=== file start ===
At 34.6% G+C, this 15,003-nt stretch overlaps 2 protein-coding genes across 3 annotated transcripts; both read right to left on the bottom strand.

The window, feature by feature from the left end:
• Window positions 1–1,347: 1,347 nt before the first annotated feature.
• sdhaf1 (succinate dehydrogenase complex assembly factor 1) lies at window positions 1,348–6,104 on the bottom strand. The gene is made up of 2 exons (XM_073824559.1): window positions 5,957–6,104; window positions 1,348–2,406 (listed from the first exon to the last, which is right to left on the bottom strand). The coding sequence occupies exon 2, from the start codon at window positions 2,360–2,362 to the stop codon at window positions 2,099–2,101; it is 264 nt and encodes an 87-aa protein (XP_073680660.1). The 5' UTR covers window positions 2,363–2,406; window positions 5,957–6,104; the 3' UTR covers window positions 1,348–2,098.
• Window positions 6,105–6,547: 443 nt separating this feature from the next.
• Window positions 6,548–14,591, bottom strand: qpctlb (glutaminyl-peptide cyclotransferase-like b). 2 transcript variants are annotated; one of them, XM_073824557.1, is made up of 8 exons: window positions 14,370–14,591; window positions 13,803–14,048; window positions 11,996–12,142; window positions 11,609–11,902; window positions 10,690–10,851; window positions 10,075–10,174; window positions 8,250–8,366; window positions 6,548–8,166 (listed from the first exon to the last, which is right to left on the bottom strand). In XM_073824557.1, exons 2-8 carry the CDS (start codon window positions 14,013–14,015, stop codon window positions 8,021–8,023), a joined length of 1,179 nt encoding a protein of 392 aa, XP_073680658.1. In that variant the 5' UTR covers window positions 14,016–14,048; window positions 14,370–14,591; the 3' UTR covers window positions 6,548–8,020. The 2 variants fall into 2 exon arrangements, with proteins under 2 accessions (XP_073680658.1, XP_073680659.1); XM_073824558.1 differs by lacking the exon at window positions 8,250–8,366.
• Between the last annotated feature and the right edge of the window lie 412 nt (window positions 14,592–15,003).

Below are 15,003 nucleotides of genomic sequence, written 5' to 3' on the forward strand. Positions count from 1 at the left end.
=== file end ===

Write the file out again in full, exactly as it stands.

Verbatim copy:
At 34.6% G+C, this 15,003-nt stretch overlaps 2 protein-coding genes across 3 annotated transcripts; both read right to left on the bottom strand.

The window, feature by feature from the left end:
• Window positions 1–1,347: 1,347 nt before the first annotated feature.
• sdhaf1 (succinate dehydrogenase complex assembly factor 1) lies at window positions 1,348–6,104 on the bottom strand. The gene is made up of 2 exons (XM_073824559.1): window positions 5,957–6,104; window positions 1,348–2,406 (listed from the first exon to the last, which is right to left on the bottom strand). The coding sequence occupies exon 2, from the start codon at window positions 2,360–2,362 to the stop codon at window positions 2,099–2,101; it is 264 nt and encodes an 87-aa protein (XP_073680660.1). The 5' UTR covers window positions 2,363–2,406; window positions 5,957–6,104; the 3' UTR covers window positions 1,348–2,098.
• Window positions 6,105–6,547: 443 nt separating this feature from the next.
• Window positions 6,548–14,591, bottom strand: qpctlb (glutaminyl-peptide cyclotransferase-like b). 2 transcript variants are annotated; one of them, XM_073824557.1, is made up of 8 exons: window positions 14,370–14,591; window positions 13,803–14,048; window positions 11,996–12,142; window positions 11,609–11,902; window positions 10,690–10,851; window positions 10,075–10,174; window positions 8,250–8,366; window positions 6,548–8,166 (listed from the first exon to the last, which is right to left on the bottom strand). In XM_073824557.1, exons 2-8 carry the CDS (start codon window positions 14,013–14,015, stop codon window positions 8,021–8,023), a joined length of 1,179 nt encoding a protein of 392 aa, XP_073680658.1. In that variant the 5' UTR covers window positions 14,016–14,048; window positions 14,370–14,591; the 3' UTR covers window positions 6,548–8,020. The 2 variants fall into 2 exon arrangements, with proteins under 2 accessions (XP_073680658.1, XP_073680659.1); XM_073824558.1 differs by lacking the exon at window positions 8,250–8,366.
• Between the last annotated feature and the right edge of the window lie 412 nt (window positions 14,592–15,003).

Below are 15,003 nucleotides of genomic sequence, written 5' to 3' on the forward strand. Positions count from 1 at the left end.